Research findings about sex differences can be viewed from two opposing points of view (Eagly, 1995; Hare-Must in & Marecek, 1988). The first emphasizes differences. One popular book argues that "men are from Mars, and women from Venus" (Gray, 1992), and some feminist scholars argue that men and women speak in "a different voice" and possess different moral outlooks and communication styles (Gilligan, 1982; Maltz & Borker, 1982; Tannen, 1990). Those who emphasize sex differences may sometimes mistakenly portray women and men as opposite sexes. The truth is that the two sexes are rarely, if ever, the opposite of each other. Men may be, on average, more physically aggressive than women, for example. Still, most people—regardless of their sex—do not assault or murder other people (Bussey & Bandura. 1999). Thus, men and women may be more similar than different in their homicidal aggression, even if we grant that they show an on-average difference.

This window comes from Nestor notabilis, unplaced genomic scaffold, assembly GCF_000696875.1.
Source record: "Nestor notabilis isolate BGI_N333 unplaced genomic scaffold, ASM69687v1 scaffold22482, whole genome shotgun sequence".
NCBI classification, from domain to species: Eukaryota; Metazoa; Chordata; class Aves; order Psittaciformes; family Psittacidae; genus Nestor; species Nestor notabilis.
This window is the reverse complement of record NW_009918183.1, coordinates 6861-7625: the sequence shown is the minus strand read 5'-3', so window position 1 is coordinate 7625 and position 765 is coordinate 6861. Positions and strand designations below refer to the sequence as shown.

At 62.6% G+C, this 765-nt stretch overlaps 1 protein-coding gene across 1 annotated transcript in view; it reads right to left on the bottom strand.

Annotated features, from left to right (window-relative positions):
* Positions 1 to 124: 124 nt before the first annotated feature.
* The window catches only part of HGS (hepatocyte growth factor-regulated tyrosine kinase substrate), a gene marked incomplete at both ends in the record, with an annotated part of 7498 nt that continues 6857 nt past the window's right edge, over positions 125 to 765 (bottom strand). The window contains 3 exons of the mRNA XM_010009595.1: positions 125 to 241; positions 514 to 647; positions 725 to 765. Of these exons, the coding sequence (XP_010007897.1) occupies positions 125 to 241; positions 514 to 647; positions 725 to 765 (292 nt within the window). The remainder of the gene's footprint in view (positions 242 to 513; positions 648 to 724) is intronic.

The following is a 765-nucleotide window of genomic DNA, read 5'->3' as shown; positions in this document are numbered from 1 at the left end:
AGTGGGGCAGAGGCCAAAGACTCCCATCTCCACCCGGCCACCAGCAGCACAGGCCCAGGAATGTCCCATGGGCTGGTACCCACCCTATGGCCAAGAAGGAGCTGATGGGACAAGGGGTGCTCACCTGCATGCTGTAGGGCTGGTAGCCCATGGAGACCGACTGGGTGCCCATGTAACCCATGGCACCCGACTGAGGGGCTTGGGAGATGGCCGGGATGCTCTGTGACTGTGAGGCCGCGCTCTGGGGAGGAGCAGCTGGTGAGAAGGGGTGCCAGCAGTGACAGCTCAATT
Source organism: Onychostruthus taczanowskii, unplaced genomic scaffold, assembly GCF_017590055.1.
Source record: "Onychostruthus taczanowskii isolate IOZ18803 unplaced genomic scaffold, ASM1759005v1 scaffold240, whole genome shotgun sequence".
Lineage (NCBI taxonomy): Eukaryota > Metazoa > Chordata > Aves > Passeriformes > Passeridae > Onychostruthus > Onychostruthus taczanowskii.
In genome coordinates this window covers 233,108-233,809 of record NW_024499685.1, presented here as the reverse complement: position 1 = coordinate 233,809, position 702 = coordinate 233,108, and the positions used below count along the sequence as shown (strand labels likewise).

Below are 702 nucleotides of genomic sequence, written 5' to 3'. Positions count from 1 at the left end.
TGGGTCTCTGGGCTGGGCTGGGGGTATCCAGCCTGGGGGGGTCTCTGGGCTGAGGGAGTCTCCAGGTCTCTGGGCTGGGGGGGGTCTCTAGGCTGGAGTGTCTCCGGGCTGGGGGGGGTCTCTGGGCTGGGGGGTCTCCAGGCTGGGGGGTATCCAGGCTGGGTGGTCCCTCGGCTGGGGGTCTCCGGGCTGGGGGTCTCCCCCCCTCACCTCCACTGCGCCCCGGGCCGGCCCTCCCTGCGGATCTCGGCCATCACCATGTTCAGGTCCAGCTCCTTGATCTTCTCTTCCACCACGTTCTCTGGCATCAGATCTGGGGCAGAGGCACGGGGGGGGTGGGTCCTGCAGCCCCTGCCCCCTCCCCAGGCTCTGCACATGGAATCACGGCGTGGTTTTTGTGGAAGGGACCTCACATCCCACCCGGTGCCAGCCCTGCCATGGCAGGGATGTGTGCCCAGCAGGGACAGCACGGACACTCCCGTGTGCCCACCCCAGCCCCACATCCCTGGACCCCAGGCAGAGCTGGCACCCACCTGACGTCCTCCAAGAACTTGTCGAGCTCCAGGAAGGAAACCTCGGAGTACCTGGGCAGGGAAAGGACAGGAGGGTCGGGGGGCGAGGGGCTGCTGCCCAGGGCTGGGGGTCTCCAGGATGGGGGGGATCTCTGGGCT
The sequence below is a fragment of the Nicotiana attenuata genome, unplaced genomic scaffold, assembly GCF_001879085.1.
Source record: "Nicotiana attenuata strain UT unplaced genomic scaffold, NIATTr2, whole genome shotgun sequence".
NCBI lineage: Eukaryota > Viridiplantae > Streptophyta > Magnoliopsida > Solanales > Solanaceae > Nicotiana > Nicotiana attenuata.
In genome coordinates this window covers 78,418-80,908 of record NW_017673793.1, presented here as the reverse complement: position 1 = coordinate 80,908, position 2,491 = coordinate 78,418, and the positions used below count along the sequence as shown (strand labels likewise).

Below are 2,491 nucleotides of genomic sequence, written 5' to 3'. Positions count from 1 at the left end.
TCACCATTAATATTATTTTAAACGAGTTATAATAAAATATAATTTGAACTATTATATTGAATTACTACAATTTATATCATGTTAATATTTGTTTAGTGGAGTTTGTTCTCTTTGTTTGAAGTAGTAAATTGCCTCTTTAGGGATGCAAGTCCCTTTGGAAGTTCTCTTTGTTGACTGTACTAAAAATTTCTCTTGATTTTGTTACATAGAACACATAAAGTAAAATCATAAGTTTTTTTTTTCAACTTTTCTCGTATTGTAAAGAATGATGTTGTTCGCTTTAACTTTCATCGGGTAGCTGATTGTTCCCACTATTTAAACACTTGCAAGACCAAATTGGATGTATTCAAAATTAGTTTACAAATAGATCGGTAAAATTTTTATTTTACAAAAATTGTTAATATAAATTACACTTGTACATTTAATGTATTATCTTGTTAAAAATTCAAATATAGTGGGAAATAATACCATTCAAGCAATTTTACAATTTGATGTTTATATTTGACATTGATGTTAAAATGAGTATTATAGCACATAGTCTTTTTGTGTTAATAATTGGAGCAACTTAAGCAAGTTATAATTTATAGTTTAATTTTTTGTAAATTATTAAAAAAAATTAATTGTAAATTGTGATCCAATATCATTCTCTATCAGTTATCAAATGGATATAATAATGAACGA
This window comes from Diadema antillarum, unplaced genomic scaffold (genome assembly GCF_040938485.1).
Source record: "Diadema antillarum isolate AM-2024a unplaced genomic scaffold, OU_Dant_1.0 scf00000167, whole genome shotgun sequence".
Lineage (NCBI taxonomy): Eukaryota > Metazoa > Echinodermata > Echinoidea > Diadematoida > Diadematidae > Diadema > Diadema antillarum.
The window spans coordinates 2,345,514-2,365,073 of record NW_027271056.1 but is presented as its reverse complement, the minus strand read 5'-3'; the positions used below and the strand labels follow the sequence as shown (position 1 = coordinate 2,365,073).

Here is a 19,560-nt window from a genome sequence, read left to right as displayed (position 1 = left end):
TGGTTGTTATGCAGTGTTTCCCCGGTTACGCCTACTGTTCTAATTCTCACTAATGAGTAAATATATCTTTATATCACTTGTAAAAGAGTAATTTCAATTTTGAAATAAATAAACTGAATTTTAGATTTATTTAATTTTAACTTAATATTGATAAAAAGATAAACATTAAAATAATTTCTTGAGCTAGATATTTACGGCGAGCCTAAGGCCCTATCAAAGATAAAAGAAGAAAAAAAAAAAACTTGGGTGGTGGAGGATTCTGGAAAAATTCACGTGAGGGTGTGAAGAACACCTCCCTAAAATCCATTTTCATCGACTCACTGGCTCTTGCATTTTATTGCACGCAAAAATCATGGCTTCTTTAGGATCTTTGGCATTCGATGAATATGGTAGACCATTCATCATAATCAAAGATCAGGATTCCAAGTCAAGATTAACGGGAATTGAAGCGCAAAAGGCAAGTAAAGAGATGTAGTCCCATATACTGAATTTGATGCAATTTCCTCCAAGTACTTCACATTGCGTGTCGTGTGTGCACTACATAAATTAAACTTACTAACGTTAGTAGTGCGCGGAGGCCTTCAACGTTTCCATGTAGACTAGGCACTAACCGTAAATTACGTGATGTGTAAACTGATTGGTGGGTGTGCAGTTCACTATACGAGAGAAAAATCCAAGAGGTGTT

The second, opposing perspective about sex differences tends to minimize differences. According to this minimalist perspective, most sex differences are small-to-negligible in magnitude, and even when they do occur, they are often ephemeral—now you see them, now you don't (Deaux, 1984; Deaux & LaFrance, 1998). The minimalists argue that sex differences appear in some situations but not in others; they occur in some studies but not in others. This variability is taken to imply that sex differences in behavior are created by social settings (e.g., by business organizations that assign more power to men than to women) and that sex differences can, therefore, be eliminated by changing social settings. The minimalist perspective generally holds that human sex differences are not due to innate biological differences between males and females.